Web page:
What you are describing is called "distribution" in x.500. Apart from the
different name, it is essentially the same concept. It is not trivial to
It would require replication of tModels, at least those tModels which
define taxonomies, because it would be essential that the taxonomies be kept
synchronized. Domain keyGenerator tModels would also be replicated (they would
be the method for distinguishing which keyed entities were on which node).
Consider a fourth node, D, which is linked only to C, but which is another
member of the federation. When C receives the request from A, should C then
forward the request to D, and include D's response with C's? Or do we require
that the federation be fully connected, so that the originator, A, can send the
request to all other nodes of the federation directly? (it gets even more
interesting if D is linked to B and C, but not to A...)
This is quite a complicated subject. It took quite a while to sort out in
the development of x.500. I'm not sure that this is an area that we should be
venturing into without some careful thought, but there are some compelling
use-cases - as you point out, there may well be clusters of registries where
this functionality will be required.
From: Paul Denning
Sent: Fri 04-Jun-04 3:10
RQ 021  does not seem to address a federated
will describe what I mean by federated query. Please let me know if
was considered and dismissed and why, or if it has not been proposed
should be considered.
An example of a federated query is someone
sending a find_business to a
UDDI server [X].
To make it
interesting, lets assume that the request includes a categoryBag
specific taxonomy (not one of the basic NAICS/UNSPSC/ISO3166).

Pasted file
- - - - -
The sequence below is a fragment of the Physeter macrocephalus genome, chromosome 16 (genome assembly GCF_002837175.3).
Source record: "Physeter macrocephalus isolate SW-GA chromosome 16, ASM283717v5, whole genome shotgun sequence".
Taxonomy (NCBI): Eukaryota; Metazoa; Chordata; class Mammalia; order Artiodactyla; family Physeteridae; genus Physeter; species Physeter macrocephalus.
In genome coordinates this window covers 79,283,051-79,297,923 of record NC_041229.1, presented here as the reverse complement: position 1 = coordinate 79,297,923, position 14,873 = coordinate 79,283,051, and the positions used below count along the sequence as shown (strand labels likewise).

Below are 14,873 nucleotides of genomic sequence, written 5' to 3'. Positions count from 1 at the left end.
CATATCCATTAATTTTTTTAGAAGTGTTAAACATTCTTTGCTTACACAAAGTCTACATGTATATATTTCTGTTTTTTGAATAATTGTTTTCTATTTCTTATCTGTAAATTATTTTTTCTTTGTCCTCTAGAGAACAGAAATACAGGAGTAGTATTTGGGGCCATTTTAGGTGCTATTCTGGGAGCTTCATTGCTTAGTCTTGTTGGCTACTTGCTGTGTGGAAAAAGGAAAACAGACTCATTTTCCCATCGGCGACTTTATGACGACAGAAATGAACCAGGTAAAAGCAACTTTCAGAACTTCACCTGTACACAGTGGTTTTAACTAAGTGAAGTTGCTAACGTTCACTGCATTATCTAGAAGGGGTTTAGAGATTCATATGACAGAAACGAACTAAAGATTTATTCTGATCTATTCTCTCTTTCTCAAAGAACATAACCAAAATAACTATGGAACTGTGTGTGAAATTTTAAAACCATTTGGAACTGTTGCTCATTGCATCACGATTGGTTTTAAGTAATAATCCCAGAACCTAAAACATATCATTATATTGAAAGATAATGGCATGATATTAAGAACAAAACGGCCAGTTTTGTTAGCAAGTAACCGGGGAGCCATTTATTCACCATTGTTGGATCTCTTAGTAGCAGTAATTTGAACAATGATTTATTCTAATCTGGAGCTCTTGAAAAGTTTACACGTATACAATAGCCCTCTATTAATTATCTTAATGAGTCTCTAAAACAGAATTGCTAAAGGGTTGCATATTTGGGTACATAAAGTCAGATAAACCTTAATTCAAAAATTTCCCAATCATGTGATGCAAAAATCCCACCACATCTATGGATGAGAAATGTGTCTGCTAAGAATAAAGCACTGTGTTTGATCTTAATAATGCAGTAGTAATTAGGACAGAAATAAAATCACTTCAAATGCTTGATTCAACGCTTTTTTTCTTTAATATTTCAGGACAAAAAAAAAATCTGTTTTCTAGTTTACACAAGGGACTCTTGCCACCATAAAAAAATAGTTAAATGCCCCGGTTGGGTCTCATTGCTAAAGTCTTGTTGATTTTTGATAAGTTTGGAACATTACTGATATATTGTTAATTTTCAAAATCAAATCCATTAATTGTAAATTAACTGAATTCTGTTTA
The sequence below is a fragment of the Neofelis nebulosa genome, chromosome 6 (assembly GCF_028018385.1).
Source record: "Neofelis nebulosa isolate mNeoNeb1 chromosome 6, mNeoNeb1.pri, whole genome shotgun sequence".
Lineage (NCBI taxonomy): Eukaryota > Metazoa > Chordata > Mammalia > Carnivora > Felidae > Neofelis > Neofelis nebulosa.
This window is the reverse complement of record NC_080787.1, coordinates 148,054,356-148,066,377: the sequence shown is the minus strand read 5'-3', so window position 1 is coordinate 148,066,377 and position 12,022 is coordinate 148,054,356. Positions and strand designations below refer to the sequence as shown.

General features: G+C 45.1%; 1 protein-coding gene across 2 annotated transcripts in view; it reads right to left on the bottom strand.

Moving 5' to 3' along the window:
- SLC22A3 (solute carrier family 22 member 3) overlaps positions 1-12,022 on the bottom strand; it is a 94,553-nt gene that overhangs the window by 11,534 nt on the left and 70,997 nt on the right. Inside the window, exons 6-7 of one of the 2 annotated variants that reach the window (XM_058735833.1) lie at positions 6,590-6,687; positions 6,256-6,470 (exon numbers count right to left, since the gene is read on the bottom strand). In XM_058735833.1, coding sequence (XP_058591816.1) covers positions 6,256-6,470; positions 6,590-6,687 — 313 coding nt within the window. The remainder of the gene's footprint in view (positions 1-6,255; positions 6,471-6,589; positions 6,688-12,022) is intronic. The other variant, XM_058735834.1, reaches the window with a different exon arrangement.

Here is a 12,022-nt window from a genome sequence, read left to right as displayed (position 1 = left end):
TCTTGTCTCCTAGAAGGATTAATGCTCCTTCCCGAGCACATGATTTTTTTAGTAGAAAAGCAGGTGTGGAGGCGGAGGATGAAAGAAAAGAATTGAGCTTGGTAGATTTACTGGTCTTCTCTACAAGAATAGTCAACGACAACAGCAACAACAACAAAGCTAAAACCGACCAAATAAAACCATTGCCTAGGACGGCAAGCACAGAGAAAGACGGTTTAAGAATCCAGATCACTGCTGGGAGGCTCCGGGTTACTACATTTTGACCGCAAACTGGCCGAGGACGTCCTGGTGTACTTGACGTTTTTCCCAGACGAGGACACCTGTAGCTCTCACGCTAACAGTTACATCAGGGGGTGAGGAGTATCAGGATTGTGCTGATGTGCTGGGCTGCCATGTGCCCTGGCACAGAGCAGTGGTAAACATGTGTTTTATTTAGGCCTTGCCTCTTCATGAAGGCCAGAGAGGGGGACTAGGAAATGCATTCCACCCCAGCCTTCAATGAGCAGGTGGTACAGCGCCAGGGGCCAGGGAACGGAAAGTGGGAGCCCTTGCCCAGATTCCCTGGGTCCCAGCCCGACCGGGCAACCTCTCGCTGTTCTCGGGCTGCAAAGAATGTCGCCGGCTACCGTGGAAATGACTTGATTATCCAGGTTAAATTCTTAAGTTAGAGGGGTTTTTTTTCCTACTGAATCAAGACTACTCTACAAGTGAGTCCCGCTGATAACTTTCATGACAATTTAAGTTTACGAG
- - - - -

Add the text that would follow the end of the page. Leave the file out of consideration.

[X] may have a few entries that match the query, but server [X]
would be a
member of a federation with two other UDDI servers [Y] and [Z].
[Y], and [Z] do not replicate entries among themselves.
would submit the same find_business request to [Y] and
[X] would consolidate the results from itself [X], plus [Y]
and [Z], and
return a single response to the requester.
This assumes that [X], [Y],
and [Z] have the same taxonomy (same
tModelKey); that is, they agree that a
particular taxonomy is uniquely
identified by the tModelKey. An
alternative would be to allow each of the
three UDDI servers to assign
their own tModelKey, but use the
indentifierBag on the tModel to uniquely
identify the taxonomy. This would
require a translation of the
find_business query either by [X] before it
submits the request to [Y] and
[Z], or for [Y] and [Z] to translate the
tModelKey sent from [X] into their
local tModelKey (matching the
identifierBag in [X]). Perhaps a
findQualifer could be defined to the [Y]
and [Z] to first do the
translation (not discussed further here).
It would get more involved
if, for example, [Z] propagated the request to
another UDDI server [W] with
which it also federates; [X] would not be
aware of [W].
This is my
understanding of what a federated search would involve. There
be administrative actions (and perhaps APIs) to manage
federation. An administrator would need to configure [X] to
queries to [Y] and [Z]. Perhaps there could be filtering such
would know that [Y] has the taxonomy specified in the
request, but [Z] does not, so [X] would not forward the
[Z]. Maybe some of this can be defined as a TN/BP, but
aspects require new APIs.
I support the U.S. DoD, so it
is likely that Army, Navy, and Air Force
would have independent UDDI
registries, but in some cases a user would want
to look across all these
UDDI's to find instances of a particular service
throughput the DoD.
A federated query would solve this problem.
Has this capability been
proposed as a requirement for UDDI
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